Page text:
The Irishmen

The Irishmen

Irish Whiskeys rising through the ranks


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So, what exactly makes Irish Whiskey, well, "Irish Whiskey"? Unlike the Scots, the Irish traditionally triple distill their juice from unmalted barley (Scots have a penchant for malt and double-distillation). Irish law also decrees that all Whiskey must be aged for a minimum of three years in barrels, most of which previously housed Sherry, Bourbon or Rum. All of which to say, Irish Whiskey is a hell of a smooth talker — especially when compared to its peaty Scottish brethren.

History hasn’t been exactly kind to Irish Whiskey. After a blindingly bright peak in the late 18th century, Irish Whiskey pulled an Icarus and plummeted to its near death in the 20th century, with only two distilleries holding down the fort for almost a century. But that’s all changing. A new crop of distilleries are taking up the torch and lighting the path beyond the island of Eire with great Irish Whiskey.

Take Hyde, for instance. Their Hyde 4 President Cask is not only aged in ex-Bourbon barrels for 10 years, but it’s then finished in Rum casks. J.J. Corry ‘The Gael’ took two years to develop and has won the Irish Whiskey Awards for two consecutive years. And finally, Jack Ryan ‘Beggar’s Bush’ Single Malt Irish Whiskey, a revival of a classic brand that won Gold at the San Francisco World Spirits Competition.

You don’t have to be a mob boss to know that when it comes to good talent, it’s best to bring ‘em into the fold. Time to raise your glass and make a toast to the next generation. Slainte!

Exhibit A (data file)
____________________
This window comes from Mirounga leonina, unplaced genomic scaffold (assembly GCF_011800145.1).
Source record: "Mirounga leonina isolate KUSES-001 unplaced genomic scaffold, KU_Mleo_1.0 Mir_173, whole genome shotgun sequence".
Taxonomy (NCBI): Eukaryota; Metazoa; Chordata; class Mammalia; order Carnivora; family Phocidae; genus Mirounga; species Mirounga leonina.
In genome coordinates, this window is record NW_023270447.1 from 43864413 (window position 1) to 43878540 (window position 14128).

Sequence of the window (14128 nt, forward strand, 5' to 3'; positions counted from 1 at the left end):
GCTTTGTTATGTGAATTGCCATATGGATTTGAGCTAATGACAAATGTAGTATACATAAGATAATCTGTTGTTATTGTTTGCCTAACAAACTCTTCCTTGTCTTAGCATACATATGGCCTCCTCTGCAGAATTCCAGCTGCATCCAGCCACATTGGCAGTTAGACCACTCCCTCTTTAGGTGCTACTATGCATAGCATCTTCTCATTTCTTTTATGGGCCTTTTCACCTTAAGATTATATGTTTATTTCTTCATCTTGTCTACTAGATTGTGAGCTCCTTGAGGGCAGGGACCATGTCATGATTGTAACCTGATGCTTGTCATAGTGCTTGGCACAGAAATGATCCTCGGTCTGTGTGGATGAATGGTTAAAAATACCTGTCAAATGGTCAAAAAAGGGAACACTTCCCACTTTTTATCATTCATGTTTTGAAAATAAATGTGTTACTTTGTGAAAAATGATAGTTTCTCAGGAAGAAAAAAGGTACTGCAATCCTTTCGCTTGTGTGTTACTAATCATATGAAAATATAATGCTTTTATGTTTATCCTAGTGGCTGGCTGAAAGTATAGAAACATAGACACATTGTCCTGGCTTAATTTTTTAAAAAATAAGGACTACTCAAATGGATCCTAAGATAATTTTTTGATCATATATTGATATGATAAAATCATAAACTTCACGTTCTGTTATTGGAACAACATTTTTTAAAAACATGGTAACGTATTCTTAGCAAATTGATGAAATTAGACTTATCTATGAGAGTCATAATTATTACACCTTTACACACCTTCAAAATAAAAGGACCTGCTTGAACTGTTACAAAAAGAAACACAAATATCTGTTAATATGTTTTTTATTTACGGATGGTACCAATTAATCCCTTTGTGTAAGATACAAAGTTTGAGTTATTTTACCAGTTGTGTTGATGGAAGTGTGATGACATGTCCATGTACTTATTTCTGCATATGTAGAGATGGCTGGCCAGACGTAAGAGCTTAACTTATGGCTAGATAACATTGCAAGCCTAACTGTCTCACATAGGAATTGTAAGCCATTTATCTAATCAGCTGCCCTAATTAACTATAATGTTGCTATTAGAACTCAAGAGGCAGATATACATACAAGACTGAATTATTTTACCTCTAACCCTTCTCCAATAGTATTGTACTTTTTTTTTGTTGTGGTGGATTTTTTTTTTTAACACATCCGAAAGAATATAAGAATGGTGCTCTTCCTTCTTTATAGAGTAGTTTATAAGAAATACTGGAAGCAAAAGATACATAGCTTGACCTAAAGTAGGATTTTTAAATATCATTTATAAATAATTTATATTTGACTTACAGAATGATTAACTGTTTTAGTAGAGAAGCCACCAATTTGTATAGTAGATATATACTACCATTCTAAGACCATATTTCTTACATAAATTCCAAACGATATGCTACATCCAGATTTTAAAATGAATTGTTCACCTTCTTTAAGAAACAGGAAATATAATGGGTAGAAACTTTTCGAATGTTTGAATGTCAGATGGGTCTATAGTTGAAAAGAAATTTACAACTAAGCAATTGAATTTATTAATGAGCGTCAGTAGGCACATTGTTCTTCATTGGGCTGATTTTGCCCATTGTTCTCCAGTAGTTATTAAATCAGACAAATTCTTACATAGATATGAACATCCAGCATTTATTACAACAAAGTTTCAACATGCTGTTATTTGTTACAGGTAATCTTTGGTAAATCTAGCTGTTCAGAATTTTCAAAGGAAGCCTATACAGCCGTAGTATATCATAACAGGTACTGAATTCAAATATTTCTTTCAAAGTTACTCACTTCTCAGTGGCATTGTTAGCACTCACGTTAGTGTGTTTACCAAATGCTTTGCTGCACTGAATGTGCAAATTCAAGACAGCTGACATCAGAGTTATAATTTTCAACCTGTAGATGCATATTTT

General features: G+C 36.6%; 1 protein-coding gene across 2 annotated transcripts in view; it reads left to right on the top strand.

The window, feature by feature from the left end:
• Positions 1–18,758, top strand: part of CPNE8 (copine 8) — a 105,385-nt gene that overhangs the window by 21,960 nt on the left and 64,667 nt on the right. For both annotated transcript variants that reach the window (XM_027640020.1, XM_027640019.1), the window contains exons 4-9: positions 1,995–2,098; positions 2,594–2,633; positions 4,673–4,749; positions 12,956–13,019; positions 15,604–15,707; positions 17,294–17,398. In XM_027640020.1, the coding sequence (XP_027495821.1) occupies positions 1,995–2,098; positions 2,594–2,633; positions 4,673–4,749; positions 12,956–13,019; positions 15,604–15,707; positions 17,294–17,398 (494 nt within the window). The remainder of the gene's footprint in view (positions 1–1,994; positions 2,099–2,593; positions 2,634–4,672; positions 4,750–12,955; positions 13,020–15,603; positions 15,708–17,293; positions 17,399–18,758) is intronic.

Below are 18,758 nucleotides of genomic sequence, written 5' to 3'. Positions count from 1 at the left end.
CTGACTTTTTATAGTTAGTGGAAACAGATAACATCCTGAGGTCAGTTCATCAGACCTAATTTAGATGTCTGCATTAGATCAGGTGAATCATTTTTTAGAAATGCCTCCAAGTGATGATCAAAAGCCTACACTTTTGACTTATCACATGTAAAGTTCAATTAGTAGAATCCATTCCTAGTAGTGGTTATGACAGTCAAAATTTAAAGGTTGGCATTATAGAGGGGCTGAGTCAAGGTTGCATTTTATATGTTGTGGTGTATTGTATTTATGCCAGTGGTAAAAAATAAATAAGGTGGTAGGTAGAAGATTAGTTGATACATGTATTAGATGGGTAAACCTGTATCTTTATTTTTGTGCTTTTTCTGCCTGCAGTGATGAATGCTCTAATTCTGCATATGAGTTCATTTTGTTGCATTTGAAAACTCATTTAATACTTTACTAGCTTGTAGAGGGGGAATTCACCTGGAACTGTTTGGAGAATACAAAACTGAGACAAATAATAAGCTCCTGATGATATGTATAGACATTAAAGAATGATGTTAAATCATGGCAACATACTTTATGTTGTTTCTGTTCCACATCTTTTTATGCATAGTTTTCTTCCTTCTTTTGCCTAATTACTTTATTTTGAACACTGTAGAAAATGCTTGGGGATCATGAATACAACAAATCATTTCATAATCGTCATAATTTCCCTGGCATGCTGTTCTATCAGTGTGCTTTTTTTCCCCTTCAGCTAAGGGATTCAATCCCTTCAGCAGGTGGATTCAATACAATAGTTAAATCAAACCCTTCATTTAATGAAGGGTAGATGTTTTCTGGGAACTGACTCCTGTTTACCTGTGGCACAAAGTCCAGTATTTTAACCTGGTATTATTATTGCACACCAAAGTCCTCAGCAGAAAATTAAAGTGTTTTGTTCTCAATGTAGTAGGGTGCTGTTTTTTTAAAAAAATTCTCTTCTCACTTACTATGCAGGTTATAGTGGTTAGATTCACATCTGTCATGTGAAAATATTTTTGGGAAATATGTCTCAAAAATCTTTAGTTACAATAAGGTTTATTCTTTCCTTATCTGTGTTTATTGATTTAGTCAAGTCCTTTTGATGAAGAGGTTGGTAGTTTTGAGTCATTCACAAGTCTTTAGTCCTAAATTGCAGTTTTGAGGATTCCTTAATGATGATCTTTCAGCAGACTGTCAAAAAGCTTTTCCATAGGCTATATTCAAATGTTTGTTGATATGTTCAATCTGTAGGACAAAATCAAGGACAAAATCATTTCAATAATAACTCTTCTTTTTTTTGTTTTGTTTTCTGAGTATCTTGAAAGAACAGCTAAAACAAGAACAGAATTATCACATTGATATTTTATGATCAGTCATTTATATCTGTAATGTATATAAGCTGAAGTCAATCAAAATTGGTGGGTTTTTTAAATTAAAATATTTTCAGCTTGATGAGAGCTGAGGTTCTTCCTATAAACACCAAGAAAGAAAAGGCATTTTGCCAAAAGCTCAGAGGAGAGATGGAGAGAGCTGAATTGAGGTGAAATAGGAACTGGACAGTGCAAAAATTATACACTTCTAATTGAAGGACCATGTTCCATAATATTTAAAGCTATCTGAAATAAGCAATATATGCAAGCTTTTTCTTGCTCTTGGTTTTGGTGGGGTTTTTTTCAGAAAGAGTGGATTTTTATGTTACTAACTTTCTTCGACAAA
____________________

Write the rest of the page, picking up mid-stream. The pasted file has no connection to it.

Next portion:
Smartass Corner:

1) About 250 years ago, Irish Whiskey was the most popular Spirit in the world, boasting 1,228 registered distilleries in Ireland. But several bad historial turns — like the introduction of the Coffey still and U.S. Prohibition — devastated the industry, slashing the number of operational distilleries to just two by the 1980s.

2) Today, the number of Whiskey distilleries operating in Ireland has increased to 31, which is the highest number of operational Irish distilleries on record since 1900.

3) Danny "The Irishman" Greene was a gangster who came to power in the 1970s with his gang "The Celtic Club." They often battled the Italian-American mafia to control loan-sharking, racketeering and gambling in Ohio.

4) The infamous Irish coffee got its start at the Foynes airport back in the 1940s, when a chef by the name of Joe Sheridan would spike visitors’ coffee with a generous pour of Irish Whiskey. Travel writer Stanton Delaplane was so smitten with the drink, he took it back to the Buena Vista bar in the U.S., who eventually hired Sheridan to make it for their customers.

5) Hyde Irish Whiskey is named after Ireland’s very first president, Douglas Hyde, who helped define Ireland’s national identity.

6) J.J. Corry is Ireland’s first modern Whiskey Bonder. During the 19th century, most Irish Whiskey was blended by and sold to consumers by the Bonders. However, the practice died out in the 1930s before being revived under the brand of the renowned 19th century Whiskey Bonder, J.J. Corry from Co. Clare.

7) Jack Ryan ‘Beggars Bush’ Single Malt Irish Whiskey was named after Ireland’s Ryan family, a distinguished line of Whiskey producers known for making Ryan’s Malt. To celebrate the Ryan's 100th year anniversary in 2013, the family decided to revive their Jack Ryan's Malt Whiskey with a 1,450-bottle-strong limited production.

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Dog Dogson
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Irish Whiskey became the most prominent Whiskey and most popular spirit in the 19th century because of the outbreak of phylloxera and the total devastation of Cognac production in France.

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